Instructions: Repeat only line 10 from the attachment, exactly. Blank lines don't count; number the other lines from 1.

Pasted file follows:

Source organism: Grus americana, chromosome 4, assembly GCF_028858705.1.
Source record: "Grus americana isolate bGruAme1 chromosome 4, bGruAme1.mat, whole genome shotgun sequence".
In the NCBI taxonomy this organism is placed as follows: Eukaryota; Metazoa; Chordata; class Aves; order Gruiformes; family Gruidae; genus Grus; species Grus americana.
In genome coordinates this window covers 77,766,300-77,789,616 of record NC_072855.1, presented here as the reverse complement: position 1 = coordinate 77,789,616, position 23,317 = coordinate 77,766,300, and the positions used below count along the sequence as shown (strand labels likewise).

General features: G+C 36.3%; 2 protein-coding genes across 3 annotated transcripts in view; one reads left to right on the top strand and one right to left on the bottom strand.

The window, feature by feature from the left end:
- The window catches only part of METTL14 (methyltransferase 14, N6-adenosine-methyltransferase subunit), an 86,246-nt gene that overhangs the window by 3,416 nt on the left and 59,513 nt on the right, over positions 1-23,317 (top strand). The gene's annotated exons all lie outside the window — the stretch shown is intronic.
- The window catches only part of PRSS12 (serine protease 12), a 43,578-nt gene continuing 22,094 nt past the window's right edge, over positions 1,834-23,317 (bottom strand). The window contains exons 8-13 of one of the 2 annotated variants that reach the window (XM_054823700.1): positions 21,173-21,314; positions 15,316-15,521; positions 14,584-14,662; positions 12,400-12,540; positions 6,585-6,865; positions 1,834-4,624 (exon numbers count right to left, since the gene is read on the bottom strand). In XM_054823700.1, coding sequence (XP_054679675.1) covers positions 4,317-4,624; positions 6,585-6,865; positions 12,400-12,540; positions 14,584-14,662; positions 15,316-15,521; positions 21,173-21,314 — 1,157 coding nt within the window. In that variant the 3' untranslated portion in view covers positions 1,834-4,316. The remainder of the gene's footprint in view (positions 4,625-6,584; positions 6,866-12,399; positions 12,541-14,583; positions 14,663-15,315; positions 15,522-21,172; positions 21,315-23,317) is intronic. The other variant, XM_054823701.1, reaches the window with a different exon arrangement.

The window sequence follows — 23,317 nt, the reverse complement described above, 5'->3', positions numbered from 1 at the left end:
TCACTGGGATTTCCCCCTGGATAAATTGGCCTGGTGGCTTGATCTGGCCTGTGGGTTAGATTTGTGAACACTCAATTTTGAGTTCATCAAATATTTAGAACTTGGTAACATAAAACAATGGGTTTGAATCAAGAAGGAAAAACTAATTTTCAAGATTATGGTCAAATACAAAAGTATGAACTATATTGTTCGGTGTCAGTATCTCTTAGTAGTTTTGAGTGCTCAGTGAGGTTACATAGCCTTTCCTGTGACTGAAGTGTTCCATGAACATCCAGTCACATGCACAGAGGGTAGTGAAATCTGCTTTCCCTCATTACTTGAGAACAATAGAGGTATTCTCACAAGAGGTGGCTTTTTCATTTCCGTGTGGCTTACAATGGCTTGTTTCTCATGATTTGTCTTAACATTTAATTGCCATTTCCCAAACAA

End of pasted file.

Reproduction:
TCACTGGGATTTCCCCCTGGATAAATTGGCCTGGTGGCTTGATCTGGCCTGTGGGTTAGATTTGTGAACACTCAATTTTGAGTTCATCAAATATTTAGAACTTGGTAACATAAAACAATGGGTTTGAATCAAGAAGGAAAAACTAATTTTCAAGATTATGGTCAAATACAAAAGTATGAACTATATTGTTCGGTGTCAGTATCTCTTAGTAGTTTTGAGTGCTCAGTGAGGTTACATAGCCTTTCCTGTGACTGAAGTGTTCCATGAACATCCAGTCACATGCACAGAGGGTAGTGAAATCTGCTTTCCCTCATTACTTGAGAACAATAGAGGTATTCTCACAAGAGGTGGCTTTTTCATTTCCGTGTGGCTTACAATGGCTTGTTTCTCATGATTTGTCTTAACATTTAATTGCCATTTCCCAAACAA